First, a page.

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  • Date:

    1861-1901 (made)

  • Artist/Maker:


  • Materials and Techniques:

    Fine linen cambric, embroidered with black silk

  • Credit Line:

    Given by the Duke and Duchess of Gloucester

  • Museum number:


  • Gallery location:

    British Galleries, Room 125b, case 1

This mourning handkerchief was owned by Queen Victoria. It is made of the finest cambric linen and the embroidery shows her own cipher.

Victorian etiquette ruled that widows went into deep mourning (called First Mourning) for a year and a day after the death of their husband. Some sources advised that during this time only black handkerchiefs should be used. This advice varied, and a complete list of clothes needed for respectable First Mourning, published in the 1881 issue of Sylvia's Home Journal included 'Twelve handkerchiefs with black borders, for ordinary use, cambric' and 'Twelve of finer cambric for better occasions'. Decoration, in the form of black edging, took a number of forms from plain printed or woven borders to black embroidery, as in this example, and narrowed as mourning diminished.

It is not possible to date this handkerchief accurately. The depth of Queen Victoria's anguish on the death of Prince Albert meant that her mourning extended the usual periods acceptable and, as royalty, she set or flouted trends to suit herself. The handkerchief was given to the Museum along with other royal accessories by the Duke of Gloucester, a great grandson of Queen Victoria.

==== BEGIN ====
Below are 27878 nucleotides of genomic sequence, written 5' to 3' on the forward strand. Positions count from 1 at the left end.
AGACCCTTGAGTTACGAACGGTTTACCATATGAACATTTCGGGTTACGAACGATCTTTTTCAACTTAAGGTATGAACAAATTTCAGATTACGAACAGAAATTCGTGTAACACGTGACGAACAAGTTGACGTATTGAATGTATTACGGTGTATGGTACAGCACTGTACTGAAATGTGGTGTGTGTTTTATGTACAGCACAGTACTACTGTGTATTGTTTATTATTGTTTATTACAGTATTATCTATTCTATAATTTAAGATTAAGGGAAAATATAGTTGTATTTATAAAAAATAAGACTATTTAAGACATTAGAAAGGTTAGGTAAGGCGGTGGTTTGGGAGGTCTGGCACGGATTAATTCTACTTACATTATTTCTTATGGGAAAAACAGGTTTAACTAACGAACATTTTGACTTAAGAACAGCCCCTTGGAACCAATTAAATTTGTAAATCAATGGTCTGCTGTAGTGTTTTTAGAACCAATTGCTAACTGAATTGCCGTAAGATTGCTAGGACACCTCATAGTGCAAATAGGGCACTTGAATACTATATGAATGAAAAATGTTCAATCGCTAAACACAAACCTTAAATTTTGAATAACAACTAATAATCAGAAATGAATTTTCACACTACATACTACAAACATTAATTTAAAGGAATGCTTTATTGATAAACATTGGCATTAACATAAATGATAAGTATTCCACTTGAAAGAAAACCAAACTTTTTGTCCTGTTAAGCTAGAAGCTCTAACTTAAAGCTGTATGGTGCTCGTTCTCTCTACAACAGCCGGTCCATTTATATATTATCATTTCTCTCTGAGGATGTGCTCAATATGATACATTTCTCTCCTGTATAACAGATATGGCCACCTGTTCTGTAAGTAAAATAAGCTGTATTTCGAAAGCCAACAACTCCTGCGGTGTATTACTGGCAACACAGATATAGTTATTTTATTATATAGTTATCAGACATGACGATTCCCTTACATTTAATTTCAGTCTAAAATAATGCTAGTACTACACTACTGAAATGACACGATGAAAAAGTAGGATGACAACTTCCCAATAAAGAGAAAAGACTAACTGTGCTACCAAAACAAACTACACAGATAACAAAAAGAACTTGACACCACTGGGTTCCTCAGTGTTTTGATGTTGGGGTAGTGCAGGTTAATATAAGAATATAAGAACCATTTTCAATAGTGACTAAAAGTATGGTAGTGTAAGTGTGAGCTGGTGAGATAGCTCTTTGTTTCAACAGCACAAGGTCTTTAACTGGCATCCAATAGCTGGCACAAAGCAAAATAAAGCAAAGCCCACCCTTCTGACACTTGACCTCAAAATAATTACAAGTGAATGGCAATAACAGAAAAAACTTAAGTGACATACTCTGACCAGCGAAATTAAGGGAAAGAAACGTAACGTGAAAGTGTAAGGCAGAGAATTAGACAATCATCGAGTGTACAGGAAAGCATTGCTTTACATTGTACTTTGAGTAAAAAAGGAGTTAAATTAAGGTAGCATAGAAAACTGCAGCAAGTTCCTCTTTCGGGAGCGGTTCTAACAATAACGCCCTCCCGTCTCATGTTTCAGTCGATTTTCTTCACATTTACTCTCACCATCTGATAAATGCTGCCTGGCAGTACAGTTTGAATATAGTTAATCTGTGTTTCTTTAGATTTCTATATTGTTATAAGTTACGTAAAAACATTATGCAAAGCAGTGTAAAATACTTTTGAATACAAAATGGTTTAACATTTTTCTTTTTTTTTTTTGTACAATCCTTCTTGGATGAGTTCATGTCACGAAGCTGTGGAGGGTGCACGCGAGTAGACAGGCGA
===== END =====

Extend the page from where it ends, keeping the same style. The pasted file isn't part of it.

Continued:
1861-1901 (made)



Materials and Techniques

Fine linen cambric, embroidered with black silk

Marks and inscriptions

owner's mark; Embroidered with Queen Victoria's cipher; embroidery


Height: 46 cm, Width: 46 cm

Descriptive line

Queen Victoria's Mourning Handkerchief

Labels and date

British Galleries:
Queen Victoria popularised the use of special mourning handkerchiefs. This is one of many that were made for her during her long period of mourning for Prince Albert, who died in 1861. Widows usually used either black handkerchiefs or white handkerchiefs edged with black. [27/03/2003]

Subjects depicted



Death; Accessories; Europeana Fashion Project


Textiles and Fashion Collection

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